PraxIS Dec. 2006

06-12 Contents: Word vulnerabilities, IE7 problems, Killer web content, Spreadsheet tips and news

ISSN 1649-2374 This issue online at   [Previous] [Index]  [Next]

Systems Modelling Ltd.: Managing reality in Information Systems - strategies for success  


1) Risk & Security
     New vulnerabilities in Microsoft Word
     UK NHS IT Plan: 12Bn at risk?
     Creeping errors
2) IE7
     Internet Explorer cannot display the webpage
3) Marketing
     Killer Web Content - new book
     Social Networking websites questioned
4) Spreadsheets
     Tip: Identify missing input values
     The Long and Winding Formula
     Yet more error reports in the news
5) Off Topic
     Cartoon: when the only tool you have is a hammer....
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Welcome to PraxIS

At the end of the year, I am asking for feedback on what you think could be easier to find on my web site

Have a peaceful Christmas break, and best wishes for 2007.

Patrick O'Beirne

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1)  IT Risk and Security

Vulnerability in Microsoft Word Could Allow Remote Code Execution

A second security vulnerability has been discovered in Microsoft Word in less than a week.

The zero-day flaw could let an attacker gain remote access to a person's system. Security provider Secunia said Monday that it is rating this latest Word security flaw as "extremely critical" because it is unpatched and because malicious attackers are currently exploiting the vulnerability.

Microsoft noted that the vulnerability is different from the security flaw discovered in Word last week, which also is a zero-day problem. In order to activate that flaw, a person would need to open a malicious Word file that was hosted on a Web site or an attachment that arrives via e-mail.

Users should always exercise extreme caution when opening unsolicited attachments from both known and unknown sources.


The UK National Health Service IT plan

"MPs will hold an inquiry into 12-billion-pound NHS IT plan after some MPs expressed concerns that the scheme may be foundering. The decision reverses a resolution taken by the parliamentary committee only weeks ago not to hold an inquiry, and vindicates a campaign led by leading academics.

The committee in October rejected an inquiry partly because some members believed the programme was too complicated to be investigated by non-expert MPs.

Its change of heart comes after Computer Weekly provided some committee members with new evidence - including a confidential briefing paper on the NPfIT from directors of informatics at a large NHS trust. The paper expressed profound concerns about some aspects of the NPfIT."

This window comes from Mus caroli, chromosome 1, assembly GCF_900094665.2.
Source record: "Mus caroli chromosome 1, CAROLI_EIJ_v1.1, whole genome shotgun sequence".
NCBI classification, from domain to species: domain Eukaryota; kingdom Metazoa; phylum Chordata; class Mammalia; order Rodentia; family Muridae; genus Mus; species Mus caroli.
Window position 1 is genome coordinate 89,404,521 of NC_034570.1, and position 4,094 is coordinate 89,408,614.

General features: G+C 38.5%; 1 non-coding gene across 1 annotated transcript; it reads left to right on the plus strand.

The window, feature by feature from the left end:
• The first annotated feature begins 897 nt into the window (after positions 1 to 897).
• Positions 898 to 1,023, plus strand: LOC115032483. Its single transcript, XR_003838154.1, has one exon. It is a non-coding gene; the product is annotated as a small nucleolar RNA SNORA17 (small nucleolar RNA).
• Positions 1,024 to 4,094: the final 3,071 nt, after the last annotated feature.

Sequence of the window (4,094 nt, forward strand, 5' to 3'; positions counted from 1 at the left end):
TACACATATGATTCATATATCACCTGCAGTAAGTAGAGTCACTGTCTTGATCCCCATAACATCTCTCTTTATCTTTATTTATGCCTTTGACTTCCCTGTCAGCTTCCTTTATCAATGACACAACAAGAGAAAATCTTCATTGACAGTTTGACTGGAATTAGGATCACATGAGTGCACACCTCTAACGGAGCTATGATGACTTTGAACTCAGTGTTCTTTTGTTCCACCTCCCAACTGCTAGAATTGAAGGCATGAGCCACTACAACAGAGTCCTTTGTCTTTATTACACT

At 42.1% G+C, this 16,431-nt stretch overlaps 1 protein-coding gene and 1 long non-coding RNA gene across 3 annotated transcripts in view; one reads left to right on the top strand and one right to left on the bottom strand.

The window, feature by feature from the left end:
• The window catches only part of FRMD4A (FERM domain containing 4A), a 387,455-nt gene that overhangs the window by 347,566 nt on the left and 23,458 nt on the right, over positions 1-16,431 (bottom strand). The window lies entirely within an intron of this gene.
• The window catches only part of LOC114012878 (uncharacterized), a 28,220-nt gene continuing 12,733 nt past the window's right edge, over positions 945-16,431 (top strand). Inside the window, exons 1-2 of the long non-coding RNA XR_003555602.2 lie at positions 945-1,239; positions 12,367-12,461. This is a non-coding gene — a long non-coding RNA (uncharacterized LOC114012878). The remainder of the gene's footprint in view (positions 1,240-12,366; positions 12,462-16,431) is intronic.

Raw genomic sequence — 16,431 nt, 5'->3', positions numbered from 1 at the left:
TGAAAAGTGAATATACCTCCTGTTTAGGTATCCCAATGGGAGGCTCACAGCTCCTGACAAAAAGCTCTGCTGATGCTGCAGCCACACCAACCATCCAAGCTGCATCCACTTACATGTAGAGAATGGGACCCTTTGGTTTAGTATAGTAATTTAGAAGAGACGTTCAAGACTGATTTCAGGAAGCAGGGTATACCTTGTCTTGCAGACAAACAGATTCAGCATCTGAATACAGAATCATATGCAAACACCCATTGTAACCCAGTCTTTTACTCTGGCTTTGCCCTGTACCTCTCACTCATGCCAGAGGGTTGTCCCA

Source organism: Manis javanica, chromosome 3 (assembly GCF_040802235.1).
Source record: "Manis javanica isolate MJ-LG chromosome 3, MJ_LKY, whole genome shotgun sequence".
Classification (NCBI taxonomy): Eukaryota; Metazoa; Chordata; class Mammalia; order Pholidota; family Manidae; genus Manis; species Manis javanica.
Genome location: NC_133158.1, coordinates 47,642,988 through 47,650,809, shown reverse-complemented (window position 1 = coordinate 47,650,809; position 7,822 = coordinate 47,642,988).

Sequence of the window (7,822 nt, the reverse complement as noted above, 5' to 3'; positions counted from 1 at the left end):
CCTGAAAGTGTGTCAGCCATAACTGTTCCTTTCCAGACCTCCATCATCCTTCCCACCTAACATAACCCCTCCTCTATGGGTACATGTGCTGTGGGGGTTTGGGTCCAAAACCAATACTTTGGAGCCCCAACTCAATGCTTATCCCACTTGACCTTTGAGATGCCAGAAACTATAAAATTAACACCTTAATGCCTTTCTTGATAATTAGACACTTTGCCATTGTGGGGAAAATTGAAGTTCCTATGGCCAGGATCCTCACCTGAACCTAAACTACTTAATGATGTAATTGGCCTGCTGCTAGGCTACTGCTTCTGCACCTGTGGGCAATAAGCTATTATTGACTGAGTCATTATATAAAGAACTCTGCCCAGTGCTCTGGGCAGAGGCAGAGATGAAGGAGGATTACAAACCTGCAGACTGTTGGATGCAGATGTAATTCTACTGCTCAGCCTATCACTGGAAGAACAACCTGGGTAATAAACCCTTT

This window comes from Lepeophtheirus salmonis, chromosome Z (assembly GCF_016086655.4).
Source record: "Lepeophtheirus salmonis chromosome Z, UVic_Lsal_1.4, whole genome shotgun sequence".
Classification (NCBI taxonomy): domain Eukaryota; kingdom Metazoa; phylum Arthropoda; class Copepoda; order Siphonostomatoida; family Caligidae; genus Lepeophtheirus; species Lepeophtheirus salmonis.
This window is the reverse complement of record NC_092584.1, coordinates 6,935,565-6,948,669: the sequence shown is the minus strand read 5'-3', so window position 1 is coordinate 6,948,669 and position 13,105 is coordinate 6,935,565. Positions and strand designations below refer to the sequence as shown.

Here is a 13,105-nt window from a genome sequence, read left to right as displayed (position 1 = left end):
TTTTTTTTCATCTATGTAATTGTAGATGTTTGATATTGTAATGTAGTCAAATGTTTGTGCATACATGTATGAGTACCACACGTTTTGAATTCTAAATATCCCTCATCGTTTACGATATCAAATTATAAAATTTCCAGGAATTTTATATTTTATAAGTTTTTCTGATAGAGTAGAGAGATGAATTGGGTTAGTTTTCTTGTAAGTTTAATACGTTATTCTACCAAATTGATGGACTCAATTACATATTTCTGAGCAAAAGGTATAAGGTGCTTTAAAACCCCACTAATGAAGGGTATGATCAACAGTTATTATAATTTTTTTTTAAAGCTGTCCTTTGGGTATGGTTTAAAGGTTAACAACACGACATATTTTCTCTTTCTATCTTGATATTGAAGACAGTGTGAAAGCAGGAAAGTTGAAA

Creeping errors

Louise Pryor has a monthly newsletter that you can sign up for at

Last month, she found a story "Clerical Medical pays out millions for a decimal-point error".

"Apparently there's been an error in the unit pricing data for four years. It all started about four years ago, when a decimal point was put in the wrong place. The errors have mounted up over time. The problem was noticed around a year ago, and since then Clerical Medical (the arm of HBOS where this happened) have gone back through all their policy records to work out exactly which policies have been affected and by how much. ",,1958434,00.html

"According to Clerical Medical's calculations some 81,000 policies have gained as a result of the error and some 59,000 lost out. The average gain was 144 - suggesting Clerical Medical paid out 11.6m in error - while the average loss was 95, indicating customers were deprived of 5.6m."


2) Internet Explorer 7

aka "Internet Explorer cannot display the webpage"

I recently upgraded to IE7. Preston Gralla's Computerworld review said "Just Say Yes to Internet Explorer 7". Scot's Newsletter said "It's a no-brainer for most existing IE6 users" Hah, I wasn't using my brains all right when I did that. Most of the time it starts up reporting "Internet Explorer cannot display the webpage". I have not yet seen a recognisable pattern in when it works or does not; sometimes hyperlinks from Eudora open correctly. Fortunately, Firefox 2.0 was only a download away so I can use that for most sites ... except government sites that think that the world uses only IE6. Again, there, a quick download of the "IE Tab" add-in solved that.